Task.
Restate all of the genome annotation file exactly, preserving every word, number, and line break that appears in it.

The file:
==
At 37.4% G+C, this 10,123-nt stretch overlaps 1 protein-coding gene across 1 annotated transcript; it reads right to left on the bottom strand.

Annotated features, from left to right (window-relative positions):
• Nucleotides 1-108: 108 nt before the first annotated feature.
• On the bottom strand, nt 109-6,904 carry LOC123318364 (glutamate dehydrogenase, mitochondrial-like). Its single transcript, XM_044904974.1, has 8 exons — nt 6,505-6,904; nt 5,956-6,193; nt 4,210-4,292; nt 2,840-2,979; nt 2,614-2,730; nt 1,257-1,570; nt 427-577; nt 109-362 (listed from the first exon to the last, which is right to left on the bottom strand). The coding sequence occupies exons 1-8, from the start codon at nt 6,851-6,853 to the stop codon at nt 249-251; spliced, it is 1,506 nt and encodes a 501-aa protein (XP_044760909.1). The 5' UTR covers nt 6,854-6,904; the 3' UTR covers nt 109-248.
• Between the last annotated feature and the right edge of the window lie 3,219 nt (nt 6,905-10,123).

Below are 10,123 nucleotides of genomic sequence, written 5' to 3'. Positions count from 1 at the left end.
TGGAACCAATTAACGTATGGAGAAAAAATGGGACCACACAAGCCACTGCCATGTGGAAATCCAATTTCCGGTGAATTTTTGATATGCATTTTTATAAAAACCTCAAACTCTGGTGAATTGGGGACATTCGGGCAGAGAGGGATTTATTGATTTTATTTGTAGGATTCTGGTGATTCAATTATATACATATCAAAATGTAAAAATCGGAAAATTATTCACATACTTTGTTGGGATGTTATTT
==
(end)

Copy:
At 37.4% G+C, this 10,123-nt stretch overlaps 1 protein-coding gene across 1 annotated transcript; it reads right to left on the bottom strand.

Annotated features, from left to right (window-relative positions):
• Nucleotides 1-108: 108 nt before the first annotated feature.
• On the bottom strand, nt 109-6,904 carry LOC123318364 (glutamate dehydrogenase, mitochondrial-like). Its single transcript, XM_044904974.1, has 8 exons — nt 6,505-6,904; nt 5,956-6,193; nt 4,210-4,292; nt 2,840-2,979; nt 2,614-2,730; nt 1,257-1,570; nt 427-577; nt 109-362 (listed from the first exon to the last, which is right to left on the bottom strand). The coding sequence occupies exons 1-8, from the start codon at nt 6,851-6,853 to the stop codon at nt 249-251; spliced, it is 1,506 nt and encodes a 501-aa protein (XP_044760909.1). The 5' UTR covers nt 6,854-6,904; the 3' UTR covers nt 109-248.
• Between the last annotated feature and the right edge of the window lie 3,219 nt (nt 6,905-10,123).

Below are 10,123 nucleotides of genomic sequence, written 5' to 3'. Positions count from 1 at the left end.
TGGAACCAATTAACGTATGGAGAAAAAATGGGACCACACAAGCCACTGCCATGTGGAAATCCAATTTCCGGTGAATTTTTGATATGCATTTTTATAAAAACCTCAAACTCTGGTGAATTGGGGACATTCGGGCAGAGAGGGATTTATTGATTTTATTTGTAGGATTCTGGTGATTCAATTATATACATATCAAAATGTAAAAATCGGAAAATTATTCACATACTTTGTTGGGATGTTATTT